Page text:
I liken it to the short film I watched as a young kid called “The Tortoise and the Hare.” The rabbit was a really cool guy who was faster than anything. He was so fast that he’d flit around doing lots of things for fun in between his official task or goal. My favorite part was when he left the racetrack, hopped into a fast convertible and picked up three women for a flirtatious drive.

I admired his ability to attract the women, own a sports car and still have plenty of time to get back to finish the race. There was only one problem; all of his flash in the pan ideas and exerted energy got him so mixed up in alternate activities that he forgot the importance of focus and discipline.

The methodical turtle that focused on the race won. His discipline guided his every step as he moved a few inches with each stride. He didn’t allow the rabbit’s charisma to alter his strategy, nor did the blast of wind from the sports car driving away spin him off track. The turtle just counted on the hope within him and plodded along one step at a time.

In the last few seconds of the race the hare sprinted faster than most thought possible, but he was 2/10ths of a second too late. He had lost. The women left his car and went to the winner’s circle to cheer on the tortoise. The slow, but methodical champion received numerous kisses from the three women and many others. He didn’t need a sports car, as the crowd lifted him and carried him into the golden sunset.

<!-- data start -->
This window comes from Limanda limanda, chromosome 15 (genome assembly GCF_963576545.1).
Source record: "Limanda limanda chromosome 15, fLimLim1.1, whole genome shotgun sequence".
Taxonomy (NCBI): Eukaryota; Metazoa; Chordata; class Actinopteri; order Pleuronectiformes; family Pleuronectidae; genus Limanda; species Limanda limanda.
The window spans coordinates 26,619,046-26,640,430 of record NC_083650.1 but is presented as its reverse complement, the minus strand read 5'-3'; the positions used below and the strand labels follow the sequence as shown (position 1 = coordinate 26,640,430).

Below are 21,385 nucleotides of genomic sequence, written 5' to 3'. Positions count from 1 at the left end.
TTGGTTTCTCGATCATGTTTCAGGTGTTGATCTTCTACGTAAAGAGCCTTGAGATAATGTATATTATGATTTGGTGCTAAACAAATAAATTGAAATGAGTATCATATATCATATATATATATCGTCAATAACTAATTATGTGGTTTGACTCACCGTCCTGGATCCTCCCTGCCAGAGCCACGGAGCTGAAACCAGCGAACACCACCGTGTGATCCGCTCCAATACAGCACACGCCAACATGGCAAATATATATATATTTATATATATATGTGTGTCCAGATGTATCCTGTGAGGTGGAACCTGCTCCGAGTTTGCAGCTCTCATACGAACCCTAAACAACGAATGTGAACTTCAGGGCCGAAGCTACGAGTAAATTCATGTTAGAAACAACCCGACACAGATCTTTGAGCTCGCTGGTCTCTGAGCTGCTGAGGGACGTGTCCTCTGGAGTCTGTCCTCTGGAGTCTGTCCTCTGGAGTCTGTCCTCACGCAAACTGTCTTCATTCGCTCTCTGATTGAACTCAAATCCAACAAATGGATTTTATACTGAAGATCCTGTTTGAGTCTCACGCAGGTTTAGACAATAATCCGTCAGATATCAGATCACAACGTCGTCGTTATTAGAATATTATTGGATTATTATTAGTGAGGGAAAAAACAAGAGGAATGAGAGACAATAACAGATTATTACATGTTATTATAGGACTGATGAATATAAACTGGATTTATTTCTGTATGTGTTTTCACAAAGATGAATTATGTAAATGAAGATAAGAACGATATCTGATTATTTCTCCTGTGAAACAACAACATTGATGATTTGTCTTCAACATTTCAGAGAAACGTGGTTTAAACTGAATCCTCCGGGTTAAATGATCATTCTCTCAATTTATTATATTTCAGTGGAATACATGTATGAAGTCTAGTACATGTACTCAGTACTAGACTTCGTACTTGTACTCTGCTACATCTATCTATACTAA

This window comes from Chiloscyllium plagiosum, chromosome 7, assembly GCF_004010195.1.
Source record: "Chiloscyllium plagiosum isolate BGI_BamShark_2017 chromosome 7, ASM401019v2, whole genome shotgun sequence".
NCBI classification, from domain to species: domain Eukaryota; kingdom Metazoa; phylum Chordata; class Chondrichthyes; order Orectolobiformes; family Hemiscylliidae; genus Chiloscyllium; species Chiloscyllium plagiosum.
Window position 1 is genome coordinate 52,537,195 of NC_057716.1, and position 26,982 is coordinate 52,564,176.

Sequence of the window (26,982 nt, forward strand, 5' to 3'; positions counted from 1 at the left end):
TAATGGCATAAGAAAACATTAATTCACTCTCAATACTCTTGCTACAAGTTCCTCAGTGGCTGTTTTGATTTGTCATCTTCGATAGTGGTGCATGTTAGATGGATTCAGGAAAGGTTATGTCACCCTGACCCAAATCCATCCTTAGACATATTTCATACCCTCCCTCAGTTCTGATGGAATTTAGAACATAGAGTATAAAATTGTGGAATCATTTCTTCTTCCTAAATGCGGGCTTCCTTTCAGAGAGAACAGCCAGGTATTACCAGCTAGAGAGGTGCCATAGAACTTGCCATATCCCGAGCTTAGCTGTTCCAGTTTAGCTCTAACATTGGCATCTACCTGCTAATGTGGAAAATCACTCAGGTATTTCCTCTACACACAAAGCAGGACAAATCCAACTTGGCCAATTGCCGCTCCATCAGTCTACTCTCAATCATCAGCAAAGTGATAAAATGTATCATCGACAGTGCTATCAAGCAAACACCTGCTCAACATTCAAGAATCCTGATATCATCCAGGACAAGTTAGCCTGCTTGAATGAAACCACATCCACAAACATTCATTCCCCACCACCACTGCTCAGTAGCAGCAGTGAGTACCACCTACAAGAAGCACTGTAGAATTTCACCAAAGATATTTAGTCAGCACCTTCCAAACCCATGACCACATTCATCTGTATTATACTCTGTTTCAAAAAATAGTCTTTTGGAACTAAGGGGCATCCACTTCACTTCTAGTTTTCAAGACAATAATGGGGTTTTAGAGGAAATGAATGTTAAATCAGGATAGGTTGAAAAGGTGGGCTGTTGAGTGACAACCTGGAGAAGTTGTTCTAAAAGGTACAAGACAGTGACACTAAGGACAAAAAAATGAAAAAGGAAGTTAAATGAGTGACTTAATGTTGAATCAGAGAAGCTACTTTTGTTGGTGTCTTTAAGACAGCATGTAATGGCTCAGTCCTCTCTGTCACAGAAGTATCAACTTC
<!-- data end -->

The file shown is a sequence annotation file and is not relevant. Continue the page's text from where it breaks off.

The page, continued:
I’ve learned over time that rabbits today make really cool short films that lack story. They also make low quality features with some great scenes, but no story structure to keep the film alive during the second act. Tortoises on the other hand work methodically on features, making sure every step is done to its best level of quality.

Marketers love rabbits who can speed ideas to market, especially the popular ones that have fans who consistently overlook their story flaws. However, audiences love the tortoises that carefully craft compelling stories the audience want to watch over and over again. This tension between hare and tortoise fans keeps a full line of good and bad movies alive for audiences to sift through regularly. But the stories that become classics and out last the test of time belong to team tortoise.

I wish that I could find the old short film I saw, but the below will have to suffice.

copyright © 2017 by CJ Powers